Science Fair Project Encyclopedia
The shaman is an intellectual and spiritual figure who is regarded as possessing power and influence on other peoples in the tribe and performs several functions, primarily that of a healer ('medicine man'). The shaman provides medical care, and serves other community needs during crisis times, via "supernatural" means (means that people from a European cultural tradition might regard as magic, a concept which has its roots in the shamanism of the Middle-east, see magi). The role of the shaman is to communicate with entities on the "spiritual plane", and to secure their aid to provide for the needs of their communities.
Specifically, shaman (saman) is a term in Evenk, Manchu and other Manchu-Tungus languages, though the phenomenon of shamanism is widespread and cross-cultural. (Note that although the word ends with "-man," it is a gender-neutral term: a man or woman may be a shaman, depending upon cultural tradition. The plural is also shaman, but pronounced differently.)
Generically, the word shaman refers to analogous functions in other cultures, such as the North American hunter-fishermen culture's "medicine man" or the African agricultural's "Witch doctor", or sangoma. Shamans have existed in most parts of the world, and the ancient shamans of Europe are more or less distantly remembered as druids, ba'ale shem and völvas, and in fairy tales as wizards and witches. Fairy tales and even the language of everyday life include frequent references to knowledge obtained because "a little bird told me," which is a remnant of the idea that shamans can communicate directly with animals. In the western world many of the roles of shamans have been replaced by (or evolved into those of) priests, scholars and doctors.
Joseph Campbell described the essential difference between priest and shaman:
- "The priest is the socially initiated, ceremonially inducted member of a recognized religious organization, where he holds a certain rank and functions as the tenant of an office that was held by others before him, while the shaman is one who, as a consequence of a personal psychological crisis, has gained a certain power of his own." (1969, p. 231)
Some shamans encourage the belief that they possess supernatural qualities that transcend human nature. To wit, shamans are usually credited with the ability to speak to spirits and perform feats of magic such as astral projection and healing. Shamans are usually found in tribal cultures with nature religions and beliefs in ancestor spirits , though some persons in modern Western cultures also consider themselves to be shamans. The shaman's office is frequently held to be hereditary and his ancestral spirits may act as his chief conduits for spiritual aid. However, the most powerful shamans are those who have a natural aptitude for the calling. These individuals easily enter into the separate reality of the spirits, and do so without the need of drugs or other artificial support. Tradition also holds that a shaman is chosen by the spirits, not by the people. A shaman may be initiated via a serious illness, by being struck by lightning, or by a near-death experience (e.g. the shaman Black Elk), and there usually is a set of cultural imagery expected to be experienced during shamanic initiation regardless of method. According to Mircea Eliade, such imagery often includes being transported to the spirit world and interacting with beings inhabiting it, meeting a spiritual guide , being devoured by some being and emerging transformed, and/or being "dismantled" and "reassembled" again, often with implanted amulets such as magical crystals. The imagery generally speaks of transformation and granting powers, or of traveling the other world and making useful contacts with spirits there.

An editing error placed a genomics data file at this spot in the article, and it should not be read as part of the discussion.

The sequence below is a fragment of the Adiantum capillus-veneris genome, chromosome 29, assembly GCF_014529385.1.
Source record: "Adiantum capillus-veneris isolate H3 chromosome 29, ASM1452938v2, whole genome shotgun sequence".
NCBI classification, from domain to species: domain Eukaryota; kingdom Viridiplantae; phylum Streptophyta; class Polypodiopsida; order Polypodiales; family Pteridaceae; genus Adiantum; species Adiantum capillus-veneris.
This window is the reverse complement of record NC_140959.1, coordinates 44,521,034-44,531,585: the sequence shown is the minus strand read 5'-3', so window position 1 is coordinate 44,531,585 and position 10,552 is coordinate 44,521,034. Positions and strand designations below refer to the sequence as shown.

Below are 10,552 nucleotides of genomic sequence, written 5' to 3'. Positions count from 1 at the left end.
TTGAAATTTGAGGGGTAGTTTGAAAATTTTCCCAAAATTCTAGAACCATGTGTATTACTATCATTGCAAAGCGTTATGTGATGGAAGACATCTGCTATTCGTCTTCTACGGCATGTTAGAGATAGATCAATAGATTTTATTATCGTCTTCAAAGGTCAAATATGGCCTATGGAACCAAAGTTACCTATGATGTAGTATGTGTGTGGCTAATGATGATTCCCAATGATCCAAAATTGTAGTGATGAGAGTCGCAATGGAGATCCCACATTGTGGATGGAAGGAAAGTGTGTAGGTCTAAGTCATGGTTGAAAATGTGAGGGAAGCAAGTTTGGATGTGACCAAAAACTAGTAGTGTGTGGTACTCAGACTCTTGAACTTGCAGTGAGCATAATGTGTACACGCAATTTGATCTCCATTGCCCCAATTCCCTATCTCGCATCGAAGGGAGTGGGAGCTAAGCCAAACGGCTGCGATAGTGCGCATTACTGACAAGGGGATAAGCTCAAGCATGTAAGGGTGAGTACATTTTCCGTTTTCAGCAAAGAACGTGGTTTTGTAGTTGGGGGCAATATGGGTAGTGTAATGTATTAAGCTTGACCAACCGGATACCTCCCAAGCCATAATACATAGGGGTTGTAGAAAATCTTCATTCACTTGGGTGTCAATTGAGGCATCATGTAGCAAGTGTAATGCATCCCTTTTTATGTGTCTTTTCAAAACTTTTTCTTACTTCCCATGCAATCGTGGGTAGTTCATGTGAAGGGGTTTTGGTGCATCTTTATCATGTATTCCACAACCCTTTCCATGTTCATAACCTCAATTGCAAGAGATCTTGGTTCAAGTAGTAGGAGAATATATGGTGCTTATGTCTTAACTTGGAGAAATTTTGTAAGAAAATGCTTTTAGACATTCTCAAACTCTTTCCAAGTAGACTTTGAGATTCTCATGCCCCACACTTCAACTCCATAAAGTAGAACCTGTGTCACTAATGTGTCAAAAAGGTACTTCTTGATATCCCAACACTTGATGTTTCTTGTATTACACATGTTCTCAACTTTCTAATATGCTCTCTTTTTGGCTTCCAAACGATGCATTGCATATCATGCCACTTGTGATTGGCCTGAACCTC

One of a shaman's main functions is to protect individuals from hostile supernatural influences. He or she deals with a range of spirits, performs sacrifices and procures oracles. The shaman may act as psychopomp, conducting the spirits of individuals who have just died to the proper refuge for dead spirits. Shamanistic traditions often include induction of trance through natural drugs (often hallucinogens), chanting, fasting, dancing and music. The drum (tungur in Altaic) is an important instrument in shamanic ceremonies, as it is commonly used to induce autohypnotic phenomena. Researchers also suspect that in some cultures schizophrenia or similar conditions may predispose an individual to the role of shaman. That view is a negative interpretation of the same insight that is enunciated by many shamanic cultures -- that the best shamans spontaneously perform their functions.
In Scandinavia shamans were forbidden to practice their religious functions (and many were even burned on the stake) during the 17th century, and many Russian shamans were shot during the beginning of the U.S.S.R. period.
For a categorisation of the Siberian shamans based on drum motif semantics, see ceremonial drums. This category of shamans have not the same function in their society today, besides some very few exceptions. This change occurred especially after the Russian revolution (1917).
- Mircea Eliade, Shamanism. The classic study of this phenomenon
- Joseph Campbell, Primitive Mythology: the masks of God, 1969.
- M. A. Czaplicka , (1914) 'Shamanism in Siberia' 
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